Microsoft denies Windows 2000 security risk

Microsoft has hit back at claims that Windows 2000 users are exposed to a loophole in the operating system's random number generator, a flaw researchers claim allows hackers to retrieve users' personal information. Dr Benny Pinkas from the Department of Computer Science at the University of Haifa, said CryptGenRandom can be exploited by hackers to access information such as email, password and credit card details.

"This is not a theoretical discovery. Anyone who exploits this security loophole can definitely access this information on other computers," he said. However, Mark Miller, Microsoft's director for security response communications, said after further investigation into the claims by Dr Pinkas, the company found that there is no security vulnerability.

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9 Comments

If you read a little more of TFA than that piece you quoted, you would see "this loophole enables hackers to access information that was sent from the computer prior to the security breach and even information that is no longer stored on the computer" meaning encrypted emails could be broken (per the report, I have no personal knowledge if this is true, just what it says).

The claim is that the random number generator isn't random enough. Oh, and XP/Vista haven't been analyzed, so they are 'unknown', per the report.

markjensen said,
If you read a little more of TFA than that piece you quoted, you would see "this loophole enables hackers to access information that was sent from the computer prior to the security breach and even information that is no longer stored on the computer" meaning encrypted emails could be broken (per the report, I have no personal knowledge if this is true, just what it says).

The claim is that the random number generator isn't random enough. Oh, and XP/Vista haven't been analyzed, so they are 'unknown', per the report.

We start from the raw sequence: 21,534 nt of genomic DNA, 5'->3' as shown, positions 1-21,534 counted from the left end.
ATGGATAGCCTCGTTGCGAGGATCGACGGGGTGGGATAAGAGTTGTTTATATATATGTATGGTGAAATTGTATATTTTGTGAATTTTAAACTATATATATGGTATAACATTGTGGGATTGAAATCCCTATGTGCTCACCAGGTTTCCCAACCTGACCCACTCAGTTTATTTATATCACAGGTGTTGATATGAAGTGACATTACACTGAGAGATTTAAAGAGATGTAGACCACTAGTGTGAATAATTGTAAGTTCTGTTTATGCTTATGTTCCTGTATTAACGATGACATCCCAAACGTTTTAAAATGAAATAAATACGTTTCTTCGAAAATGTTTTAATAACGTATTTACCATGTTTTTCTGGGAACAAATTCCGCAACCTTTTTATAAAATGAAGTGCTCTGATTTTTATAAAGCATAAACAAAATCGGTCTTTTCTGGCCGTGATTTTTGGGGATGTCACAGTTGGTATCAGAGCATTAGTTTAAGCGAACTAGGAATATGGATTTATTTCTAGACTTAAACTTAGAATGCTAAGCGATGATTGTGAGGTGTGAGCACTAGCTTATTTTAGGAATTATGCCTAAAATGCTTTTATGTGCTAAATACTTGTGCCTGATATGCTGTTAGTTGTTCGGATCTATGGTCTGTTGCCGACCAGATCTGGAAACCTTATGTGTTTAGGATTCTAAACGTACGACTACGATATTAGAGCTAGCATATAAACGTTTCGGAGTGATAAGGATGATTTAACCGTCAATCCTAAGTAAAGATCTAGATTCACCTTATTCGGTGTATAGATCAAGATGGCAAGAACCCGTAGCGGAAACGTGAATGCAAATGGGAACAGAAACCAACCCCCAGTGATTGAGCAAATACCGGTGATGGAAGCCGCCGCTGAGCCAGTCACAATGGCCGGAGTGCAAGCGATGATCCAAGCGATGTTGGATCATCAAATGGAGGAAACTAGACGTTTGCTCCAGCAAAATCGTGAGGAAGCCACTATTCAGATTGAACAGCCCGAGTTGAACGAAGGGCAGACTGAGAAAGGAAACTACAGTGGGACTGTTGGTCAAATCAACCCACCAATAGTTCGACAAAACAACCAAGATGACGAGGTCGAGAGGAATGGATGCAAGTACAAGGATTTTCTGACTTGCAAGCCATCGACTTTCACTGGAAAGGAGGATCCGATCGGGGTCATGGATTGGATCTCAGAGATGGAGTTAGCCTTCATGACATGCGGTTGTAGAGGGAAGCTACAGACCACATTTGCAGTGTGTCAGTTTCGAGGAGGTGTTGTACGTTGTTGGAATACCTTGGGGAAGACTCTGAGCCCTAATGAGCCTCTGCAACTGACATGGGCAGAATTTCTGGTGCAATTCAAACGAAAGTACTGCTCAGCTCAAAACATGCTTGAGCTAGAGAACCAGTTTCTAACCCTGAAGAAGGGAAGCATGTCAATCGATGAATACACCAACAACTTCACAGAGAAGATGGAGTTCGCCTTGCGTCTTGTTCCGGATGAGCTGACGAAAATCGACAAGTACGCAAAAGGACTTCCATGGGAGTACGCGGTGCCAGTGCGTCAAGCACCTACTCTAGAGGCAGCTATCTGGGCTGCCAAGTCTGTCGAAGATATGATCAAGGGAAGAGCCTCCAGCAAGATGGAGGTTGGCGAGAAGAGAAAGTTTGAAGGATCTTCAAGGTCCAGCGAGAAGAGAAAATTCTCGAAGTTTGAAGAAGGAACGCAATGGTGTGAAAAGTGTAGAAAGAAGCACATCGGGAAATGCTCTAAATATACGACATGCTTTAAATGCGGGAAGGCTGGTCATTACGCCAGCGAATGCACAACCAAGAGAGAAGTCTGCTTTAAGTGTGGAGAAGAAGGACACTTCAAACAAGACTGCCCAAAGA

Oh, I read it. I still have trouble comprehending accessing info that's no longer there. That's all. BTW, I was being snarky with the Vista bit. Recalibrate your sarcasm detector.

RAID 0 said,
Oh, I read it. I still have trouble comprehending accessing info that's no longer there. That's all. BTW, I was being snarky with the Vista bit. Recalibrate your sarcasm detector.
Ahhh.. I wasn't quite sure about the Vista thing. Humor is sometimes hard to pass through a text post (even with limited smileys to assist). I must have missed that.

As far as the info that is no longer on the PC, I surmise that they are talking about encrypted emails that were sent. If I were to capture these, and crack the specific machine's number generator, I can decode the email, even though it is no longer on the computer I cracked.

Sort of a sensational-sounding claim when worded like it is.

markjensen said,
Ahhh.. I wasn't quite sure about the Vista thing. Humor is sometimes hard to pass through a text post (even with limited smileys to assist). I must have missed that.

As far as the info that is no longer on the PC, I surmise that they are talking about encrypted emails that were sent. If I were to capture these, and crack the specific machine's number generator, I can decode the email, even though it is no longer on the computer I cracked.

Sort of a sensational-sounding claim when worded like it is.


Ahhh.. OK. I get it. You're right, it is sensational-sounding. Thanks for helping me understand that.
/no sarcasm

I'd love to see Dr Benny Pinkas get someone’s "personal information" by exploiting a flaw in W2K's "random number generator", I really would, as it sound like bulls**t to me.

daPhoenix said,
According to Microsoft, there was no URI vulnerability either. Right.

well, that depends on how you look at it. I for one still follow their first stance, namely that it is the responsability of the receiving application to check the incoming URI parameters for strange characters or possible buffer overflows.

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